• Journal Article

Confirmation and fine mapping of the chromosome 1 alcohol dependence risk locus


Lappalainen, J., Kranzler, H. R., Petrakis, I., Somberg, L. K., Page, G., Krystal, J. H., & Gelernter, J. (2004). Confirmation and fine mapping of the chromosome 1 alcohol dependence risk locus. Molecular Psychiatry, 9(3), 312-319. DOI: 10.1038/sj.mp.4001429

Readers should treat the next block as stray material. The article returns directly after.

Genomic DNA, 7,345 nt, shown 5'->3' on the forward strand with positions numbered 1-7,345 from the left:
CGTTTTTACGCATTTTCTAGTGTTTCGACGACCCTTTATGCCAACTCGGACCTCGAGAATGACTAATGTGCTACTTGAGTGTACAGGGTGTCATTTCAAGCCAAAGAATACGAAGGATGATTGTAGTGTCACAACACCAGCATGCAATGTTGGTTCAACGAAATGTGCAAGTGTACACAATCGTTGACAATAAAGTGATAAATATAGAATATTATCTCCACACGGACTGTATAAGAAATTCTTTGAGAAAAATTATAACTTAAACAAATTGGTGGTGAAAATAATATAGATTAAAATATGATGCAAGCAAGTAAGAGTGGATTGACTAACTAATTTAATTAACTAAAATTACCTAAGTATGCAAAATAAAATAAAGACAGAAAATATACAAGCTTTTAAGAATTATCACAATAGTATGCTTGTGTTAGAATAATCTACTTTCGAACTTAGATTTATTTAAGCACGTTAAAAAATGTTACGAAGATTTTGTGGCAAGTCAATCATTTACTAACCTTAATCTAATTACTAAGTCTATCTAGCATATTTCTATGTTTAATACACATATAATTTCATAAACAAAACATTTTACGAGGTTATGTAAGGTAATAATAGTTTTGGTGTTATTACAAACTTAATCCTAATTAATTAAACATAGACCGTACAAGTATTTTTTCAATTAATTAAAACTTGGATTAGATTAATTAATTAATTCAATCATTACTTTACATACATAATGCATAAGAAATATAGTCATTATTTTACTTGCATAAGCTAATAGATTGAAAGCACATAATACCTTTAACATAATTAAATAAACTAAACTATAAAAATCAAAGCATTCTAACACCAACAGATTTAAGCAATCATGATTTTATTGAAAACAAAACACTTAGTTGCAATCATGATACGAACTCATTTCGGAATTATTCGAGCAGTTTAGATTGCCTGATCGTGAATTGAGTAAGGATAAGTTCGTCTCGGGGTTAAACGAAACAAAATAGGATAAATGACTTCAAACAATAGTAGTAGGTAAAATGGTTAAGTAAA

Two previous large genetic linkage studies in the US population have implicated an area in chromosome 1p to contain a susceptibility gene for alcohol dependence. The 1-LOD support interval of the linkage signal spans about 30 cM and contains >30 000 000 DNA base pairs (bp) and 700 predicted genes. In order to reduce the size of the candidate area and potentially identify novel candidate genes within this region, we fine-mapped this area using closely spaced short tandem repeat (STR) markers and the transmission disequilibrium test (TDT) in small nuclear families. The subjects were 87 European-American families including one or more alcohol-dependent offspring (93 children and 174 parents). The initial marker set consisted of 30 STR markers, spanning the Marshfield map interval between 101.48 and 130.73 cM. Using the TDTPHASE program, we identified three markers in the distal part of this region (125–126 cM), which showed evidence of transmission disequilibrium. On the basis of this result, an additional 12 STR markers were genotyped in this region; some of these markers provided additional evidence for linkage disequilibrium. The strongest evidence for transmission disequilibrium was obtained at the marker D1S406 (P=0.005, 126.16 cM), with supporting evidence from three neighboring STR markers D1S424 (126.16 cM, P=0.01), D1S2804 (126.16 cM, P=0.04), and D1S2776 (126.16 cM, P=0.02), which are all located within a <350 000 bp interval. These findings suggest that a gene (or genes) causing susceptibility to alcohol dependence resides near location 126.16 cM on chromosome 1. In addition, these results provide independent confirmation of the linkage finding regarding the identification of at least one gene in this region increasing the risk for alcohol dependence.<br><br>